Washington, D.C.- Sen. James Inhofe (R-Okla.), Ranking Member of the Senate Committee on Environment and Public Works, and Sen. Mike Johanns (R-Neb.), introduced today the Comprehensive Assessment of Regulations on the Economy (CARE) Act, which requires the Environmental Protection Agency, in conjunction with other relevant federal departments and agencies, to determine the total cost of several major rules EPA is preparing to issue.
To date, EPA has refused to conduct an analysis examining the total economic impact of its rules on jobs; retail electricity rates and gasoline prices; power plant closures; state and local governments; small businesses; electric reliability; and energy-intensive manufacturers.
Senator Inhofe: "EPA continues to propose and promulgate rules at a break-neck pace without a complete and accurate understanding of their impacts on consumers, jobs, and small businesses. EPA's proposed utility MACT today could, by itself, shut down up to 20 percent of America's coal-fired power capacity. When you add in all of the rules and regulations from EPA's cap-and-trade agenda, the outlook for jobs and economic growth looks dire.
"This bill is about transparency: the public needs to know the full cost of these rules and the impacts when they fill up at the pump and flip the light switch. It will also help guide and inform Congress as it decides how best to deal with the unprecedented barrage of rules coming out of EPA."
Senator Johanns: "This is a very simple effort to get the federal government to weigh the impact of EPA's regulatory regime on job creation and the overall economy. It would infuse common sense into an agency that seems to be in dire need of it. Our country's ag producers, families and job creators deserve to know the cost of the rules being aimed directly at them."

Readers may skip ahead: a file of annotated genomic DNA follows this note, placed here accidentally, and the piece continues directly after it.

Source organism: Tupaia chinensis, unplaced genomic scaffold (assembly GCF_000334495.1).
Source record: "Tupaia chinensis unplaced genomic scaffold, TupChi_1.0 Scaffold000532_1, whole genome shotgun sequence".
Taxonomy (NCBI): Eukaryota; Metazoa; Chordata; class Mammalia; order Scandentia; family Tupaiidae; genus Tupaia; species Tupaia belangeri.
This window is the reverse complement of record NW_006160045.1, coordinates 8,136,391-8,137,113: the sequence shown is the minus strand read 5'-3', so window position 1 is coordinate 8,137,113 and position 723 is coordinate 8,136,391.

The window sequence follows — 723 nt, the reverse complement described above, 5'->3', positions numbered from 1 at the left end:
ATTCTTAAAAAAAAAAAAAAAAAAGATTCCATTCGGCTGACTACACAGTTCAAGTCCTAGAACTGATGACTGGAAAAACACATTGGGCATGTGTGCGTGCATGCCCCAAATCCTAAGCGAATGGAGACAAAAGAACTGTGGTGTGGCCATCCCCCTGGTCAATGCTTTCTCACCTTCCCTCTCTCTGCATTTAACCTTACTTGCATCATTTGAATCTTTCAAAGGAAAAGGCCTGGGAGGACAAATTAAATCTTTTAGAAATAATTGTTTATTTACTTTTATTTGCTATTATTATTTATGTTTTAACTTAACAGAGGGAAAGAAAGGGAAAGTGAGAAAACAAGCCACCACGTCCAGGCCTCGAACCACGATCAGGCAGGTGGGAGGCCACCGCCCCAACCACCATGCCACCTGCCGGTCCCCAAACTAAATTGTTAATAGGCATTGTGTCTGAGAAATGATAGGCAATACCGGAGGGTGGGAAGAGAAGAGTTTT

The CARE bill would establish a federal committee, led by the Department of Commerce, to conduct this analysis. The committee would include, among others, the EPA Administrator, the Secretaries of Agriculture, Energy, Defense, and Labor, the Chairman of the Federal Energy Regulatory Commission, as well as the Chief Counsel for Advocacy of the Small Business Administration. The committee would examine the economic impacts of several EPA regulations on:
- employment, including job levels in each segment of the economy and each region of the United States, including coal-producing regions;
- economic development, including production levels and labor demands in manufacturing, commercial, and other sectors of the economy;
- the electric power sector, including potential impacts on electric reliability, energy security, and retail electricity rates;
- the domestic refining and petrochemical sector, including potential impacts on supply, international competitiveness, and wholesale and retail transportation fuels, heating oil and petrochemicals prices; and
- State and local governments, including potential impacts on governmental operations and local communities from any reductions in State and local tax revenues
The rules the committee would examine would include, among others:
- Maximum Achievable Control Technology (MACT) standards for power plants;
- National Ambient Air Quality Standards (NAAQS) for particulate matter and ozone;
- New Source Performance Standards (NSPS) for greenhouse gases covering utilities and refineries;
- Prevention of Significant Deterioration (PSD) preconstruction review permits for greenhouse gases;
- Cooling water intake structures under 316(b) of the Clean Water Act
- Regional Haze; and
- Coal Combustion Waste under the Solid Waste Disposal Act